Stephen Rees's blog

Thoughts about the relationships between transport and the urban area it serves

Huge toll in car fatalities in U.S. goes unnoticed

with 3 comments

reprinted from the Washington Post for the Toronto market – I doubt we will see it here in any of our papers – Wheels –

the number of people who die in car crashes in North America is staggering, even if it is absent from the agenda of most public officials and largely ignored by the public.

When all is said and done and the ball begins to drop on New Year’s Eve, 44,000 people, give or take several hundred, will have died in auto accidents in the United States this year.

In Canada, about 2,500 die in road fatalities.

For perspective, consider that:

* At the 2006 casualty rate of 800 soldiers a year, the United States would have to be in Iraq for more than 50 years to equal just one year of automobile deaths back home.
* In any five-year period, the total number of traffic deaths in the United States equals or exceeds the number of people who died in the horrific South Asian tsunami in December 2004. U.S. traffic deaths
amount to the equivalent of two tsunamis every 10 years.
* The National Safety Council says your chance of dying in an auto crash is one in 84 over your lifetime.

And every day I see someone driving as though they are not only indestructible but also exempt from every form of regulation.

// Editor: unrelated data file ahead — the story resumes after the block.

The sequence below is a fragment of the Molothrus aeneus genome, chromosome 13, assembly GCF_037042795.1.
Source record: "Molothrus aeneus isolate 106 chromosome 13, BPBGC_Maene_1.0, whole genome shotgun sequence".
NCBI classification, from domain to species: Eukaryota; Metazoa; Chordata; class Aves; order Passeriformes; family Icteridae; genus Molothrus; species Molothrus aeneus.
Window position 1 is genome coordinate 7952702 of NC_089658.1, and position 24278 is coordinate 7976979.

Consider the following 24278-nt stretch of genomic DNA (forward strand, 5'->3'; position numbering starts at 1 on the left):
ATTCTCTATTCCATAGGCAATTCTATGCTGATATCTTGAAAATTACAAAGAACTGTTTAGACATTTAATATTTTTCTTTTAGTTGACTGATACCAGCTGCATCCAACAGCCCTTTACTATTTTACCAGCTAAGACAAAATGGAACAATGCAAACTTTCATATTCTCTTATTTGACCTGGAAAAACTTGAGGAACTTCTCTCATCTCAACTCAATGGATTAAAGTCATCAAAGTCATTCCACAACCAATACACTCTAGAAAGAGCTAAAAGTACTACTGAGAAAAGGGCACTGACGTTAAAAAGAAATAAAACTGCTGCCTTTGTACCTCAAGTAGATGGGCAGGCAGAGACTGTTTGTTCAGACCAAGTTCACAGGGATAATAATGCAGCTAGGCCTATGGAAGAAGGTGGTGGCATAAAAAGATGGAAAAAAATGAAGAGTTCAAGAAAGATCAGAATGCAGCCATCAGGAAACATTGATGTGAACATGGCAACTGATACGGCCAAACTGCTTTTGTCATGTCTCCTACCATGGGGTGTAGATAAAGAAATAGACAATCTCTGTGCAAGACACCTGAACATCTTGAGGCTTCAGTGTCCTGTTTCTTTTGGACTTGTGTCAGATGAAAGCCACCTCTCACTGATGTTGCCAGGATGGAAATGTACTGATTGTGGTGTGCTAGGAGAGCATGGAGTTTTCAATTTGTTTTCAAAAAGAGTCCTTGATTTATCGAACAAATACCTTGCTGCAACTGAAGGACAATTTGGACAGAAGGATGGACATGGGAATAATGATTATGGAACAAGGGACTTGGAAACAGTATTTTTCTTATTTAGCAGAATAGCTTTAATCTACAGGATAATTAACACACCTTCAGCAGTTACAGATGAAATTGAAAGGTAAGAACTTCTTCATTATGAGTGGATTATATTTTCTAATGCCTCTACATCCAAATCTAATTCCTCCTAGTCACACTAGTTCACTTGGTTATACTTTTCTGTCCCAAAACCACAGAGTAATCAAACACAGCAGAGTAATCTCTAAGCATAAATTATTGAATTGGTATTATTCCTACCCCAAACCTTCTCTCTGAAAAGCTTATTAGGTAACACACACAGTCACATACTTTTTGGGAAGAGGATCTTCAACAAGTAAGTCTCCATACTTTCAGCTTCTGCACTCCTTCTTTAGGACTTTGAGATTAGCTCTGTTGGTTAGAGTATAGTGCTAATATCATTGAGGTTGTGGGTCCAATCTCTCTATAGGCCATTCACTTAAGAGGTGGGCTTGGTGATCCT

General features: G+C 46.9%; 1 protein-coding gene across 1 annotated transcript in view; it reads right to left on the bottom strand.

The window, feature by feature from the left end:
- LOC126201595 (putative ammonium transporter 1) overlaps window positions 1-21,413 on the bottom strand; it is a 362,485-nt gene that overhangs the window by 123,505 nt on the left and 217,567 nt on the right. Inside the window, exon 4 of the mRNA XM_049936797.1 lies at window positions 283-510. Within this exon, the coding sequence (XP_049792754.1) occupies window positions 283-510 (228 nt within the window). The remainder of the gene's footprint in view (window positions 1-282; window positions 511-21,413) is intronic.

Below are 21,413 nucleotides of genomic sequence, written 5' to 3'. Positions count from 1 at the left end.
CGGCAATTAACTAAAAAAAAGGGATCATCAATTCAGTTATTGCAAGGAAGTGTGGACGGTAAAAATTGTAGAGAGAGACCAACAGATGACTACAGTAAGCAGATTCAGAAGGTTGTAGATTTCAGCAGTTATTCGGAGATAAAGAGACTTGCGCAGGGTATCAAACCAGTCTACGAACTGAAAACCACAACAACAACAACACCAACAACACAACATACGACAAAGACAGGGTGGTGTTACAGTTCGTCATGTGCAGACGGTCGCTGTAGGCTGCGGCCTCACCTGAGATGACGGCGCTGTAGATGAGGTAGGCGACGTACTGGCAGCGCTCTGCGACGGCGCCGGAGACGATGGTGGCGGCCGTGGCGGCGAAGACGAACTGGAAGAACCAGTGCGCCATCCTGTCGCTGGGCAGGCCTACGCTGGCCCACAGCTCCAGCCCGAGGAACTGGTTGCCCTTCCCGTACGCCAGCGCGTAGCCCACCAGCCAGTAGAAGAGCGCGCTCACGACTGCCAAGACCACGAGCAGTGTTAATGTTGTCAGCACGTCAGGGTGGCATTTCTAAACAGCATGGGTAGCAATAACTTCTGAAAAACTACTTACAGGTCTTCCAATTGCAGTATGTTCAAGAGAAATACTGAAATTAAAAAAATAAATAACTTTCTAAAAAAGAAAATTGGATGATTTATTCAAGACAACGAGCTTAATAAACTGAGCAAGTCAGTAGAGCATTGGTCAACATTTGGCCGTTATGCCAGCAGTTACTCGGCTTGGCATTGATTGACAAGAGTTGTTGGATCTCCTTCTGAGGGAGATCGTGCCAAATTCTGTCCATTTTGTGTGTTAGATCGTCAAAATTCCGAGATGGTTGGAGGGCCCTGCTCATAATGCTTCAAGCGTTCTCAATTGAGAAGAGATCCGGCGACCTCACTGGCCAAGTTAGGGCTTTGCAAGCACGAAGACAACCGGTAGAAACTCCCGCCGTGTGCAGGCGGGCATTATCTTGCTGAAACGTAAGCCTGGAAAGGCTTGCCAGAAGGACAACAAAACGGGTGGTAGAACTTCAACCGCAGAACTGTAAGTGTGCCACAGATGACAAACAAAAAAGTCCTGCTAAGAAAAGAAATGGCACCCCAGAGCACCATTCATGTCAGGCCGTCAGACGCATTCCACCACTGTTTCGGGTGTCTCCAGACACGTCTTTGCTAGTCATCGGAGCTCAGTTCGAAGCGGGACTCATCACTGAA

Written by Stephen Rees

January 3, 2007 at 11:01 am

Posted in Road safety

3 Responses

Subscribe to comments with RSS.





    June 28, 2007 at 6:05 am

  2. The news media do notice individual collisions – at a local level. “If it bleeds, it leads” is still the maxim followed by most editors. However, recent research in Australia shows that we have become inured to images of mayhem. Some researchers think this is because young men (who are disproportionately represented in road crash deaths) play violent video games. What is not given much coverage is the cumulative impact. That is because motor vehicle manufacturers, gasoline marketers and so on are big advertisers.

    Notice too how when these products are sold the emphasis is more on surviving the “inevitable” crash (hence tank like SUVs) and still on “performance” (= speed). There is also a huge public backlash whenever something effective gets introduced that will improve road behaviour or crash survival – like speed cameras or mandatory seat belt laws. Cars could have electronic stability control fitted as standard – but it is still an “optional” extra – which means it is priced far higher than it need be, and left out of moist car specs by buyers.

    Stephen Rees

    June 28, 2007 at 7:15 am

  3. […] comment on a much earlier post on the annual death toll on North American roads prompted me to go back to this story which I saw […]

Leave a Reply

Fill in your details below or click an icon to log in: Logo

You are commenting using your account. Log Out /  Change )

Facebook photo

You are commenting using your Facebook account. Log Out /  Change )

Connecting to %s

This site uses Akismet to reduce spam. Learn how your comment data is processed.

%d bloggers like this: